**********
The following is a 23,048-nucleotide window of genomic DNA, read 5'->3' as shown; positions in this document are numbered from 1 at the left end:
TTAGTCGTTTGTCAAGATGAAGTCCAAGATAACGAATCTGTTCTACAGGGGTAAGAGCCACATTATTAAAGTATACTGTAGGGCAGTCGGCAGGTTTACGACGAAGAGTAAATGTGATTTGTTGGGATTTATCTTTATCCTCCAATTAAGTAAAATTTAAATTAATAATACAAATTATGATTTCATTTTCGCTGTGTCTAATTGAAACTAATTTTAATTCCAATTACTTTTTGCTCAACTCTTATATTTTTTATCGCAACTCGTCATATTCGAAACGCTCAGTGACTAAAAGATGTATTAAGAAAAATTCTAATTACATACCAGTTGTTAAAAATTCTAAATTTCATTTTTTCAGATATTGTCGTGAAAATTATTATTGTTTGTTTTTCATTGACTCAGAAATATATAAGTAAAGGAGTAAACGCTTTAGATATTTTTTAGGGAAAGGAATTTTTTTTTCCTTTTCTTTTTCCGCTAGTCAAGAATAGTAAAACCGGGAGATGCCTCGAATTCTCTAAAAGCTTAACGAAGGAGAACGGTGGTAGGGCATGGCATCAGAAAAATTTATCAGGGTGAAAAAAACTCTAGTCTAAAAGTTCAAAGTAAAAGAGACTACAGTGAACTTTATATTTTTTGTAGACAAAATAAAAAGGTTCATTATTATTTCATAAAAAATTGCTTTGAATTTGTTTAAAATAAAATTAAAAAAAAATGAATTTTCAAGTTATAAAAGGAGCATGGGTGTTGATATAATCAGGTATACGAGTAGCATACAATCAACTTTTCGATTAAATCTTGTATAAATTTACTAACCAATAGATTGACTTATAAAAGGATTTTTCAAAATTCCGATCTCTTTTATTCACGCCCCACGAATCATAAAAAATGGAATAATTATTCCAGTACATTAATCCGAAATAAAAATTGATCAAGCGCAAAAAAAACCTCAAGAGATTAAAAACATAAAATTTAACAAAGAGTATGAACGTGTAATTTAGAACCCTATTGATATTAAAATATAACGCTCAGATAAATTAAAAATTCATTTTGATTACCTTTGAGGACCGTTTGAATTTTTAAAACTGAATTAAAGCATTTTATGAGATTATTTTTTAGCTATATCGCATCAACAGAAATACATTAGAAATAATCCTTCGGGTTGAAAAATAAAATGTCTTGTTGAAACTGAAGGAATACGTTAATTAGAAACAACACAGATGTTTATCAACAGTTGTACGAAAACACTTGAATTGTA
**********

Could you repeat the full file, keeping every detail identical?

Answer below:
The following is a 23,048-nucleotide window of genomic DNA, read 5'->3' as shown; positions in this document are numbered from 1 at the left end:
TTAGTCGTTTGTCAAGATGAAGTCCAAGATAACGAATCTGTTCTACAGGGGTAAGAGCCACATTATTAAAGTATACTGTAGGGCAGTCGGCAGGTTTACGACGAAGAGTAAATGTGATTTGTTGGGATTTATCTTTATCCTCCAATTAAGTAAAATTTAAATTAATAATACAAATTATGATTTCATTTTCGCTGTGTCTAATTGAAACTAATTTTAATTCCAATTACTTTTTGCTCAACTCTTATATTTTTTATCGCAACTCGTCATATTCGAAACGCTCAGTGACTAAAAGATGTATTAAGAAAAATTCTAATTACATACCAGTTGTTAAAAATTCTAAATTTCATTTTTTCAGATATTGTCGTGAAAATTATTATTGTTTGTTTTTCATTGACTCAGAAATATATAAGTAAAGGAGTAAACGCTTTAGATATTTTTTAGGGAAAGGAATTTTTTTTTCCTTTTCTTTTTCCGCTAGTCAAGAATAGTAAAACCGGGAGATGCCTCGAATTCTCTAAAAGCTTAACGAAGGAGAACGGTGGTAGGGCATGGCATCAGAAAAATTTATCAGGGTGAAAAAAACTCTAGTCTAAAAGTTCAAAGTAAAAGAGACTACAGTGAACTTTATATTTTTTGTAGACAAAATAAAAAGGTTCATTATTATTTCATAAAAAATTGCTTTGAATTTGTTTAAAATAAAATTAAAAAAAAATGAATTTTCAAGTTATAAAAGGAGCATGGGTGTTGATATAATCAGGTATACGAGTAGCATACAATCAACTTTTCGATTAAATCTTGTATAAATTTACTAACCAATAGATTGACTTATAAAAGGATTTTTCAAAATTCCGATCTCTTTTATTCACGCCCCACGAATCATAAAAAATGGAATAATTATTCCAGTACATTAATCCGAAATAAAAATTGATCAAGCGCAAAAAAAACCTCAAGAGATTAAAAACATAAAATTTAACAAAGAGTATGAACGTGTAATTTAGAACCCTATTGATATTAAAATATAACGCTCAGATAAATTAAAAATTCATTTTGATTACCTTTGAGGACCGTTTGAATTTTTAAAACTGAATTAAAGCATTTTATGAGATTATTTTTTAGCTATATCGCATCAACAGAAATACATTAGAAATAATCCTTCGGGTTGAAAAATAAAATGTCTTGTTGAAACTGAAGGAATACGTTAATTAGAAACAACACAGATGTTTATCAACAGTTGTACGAAAACACTTGAATTGTA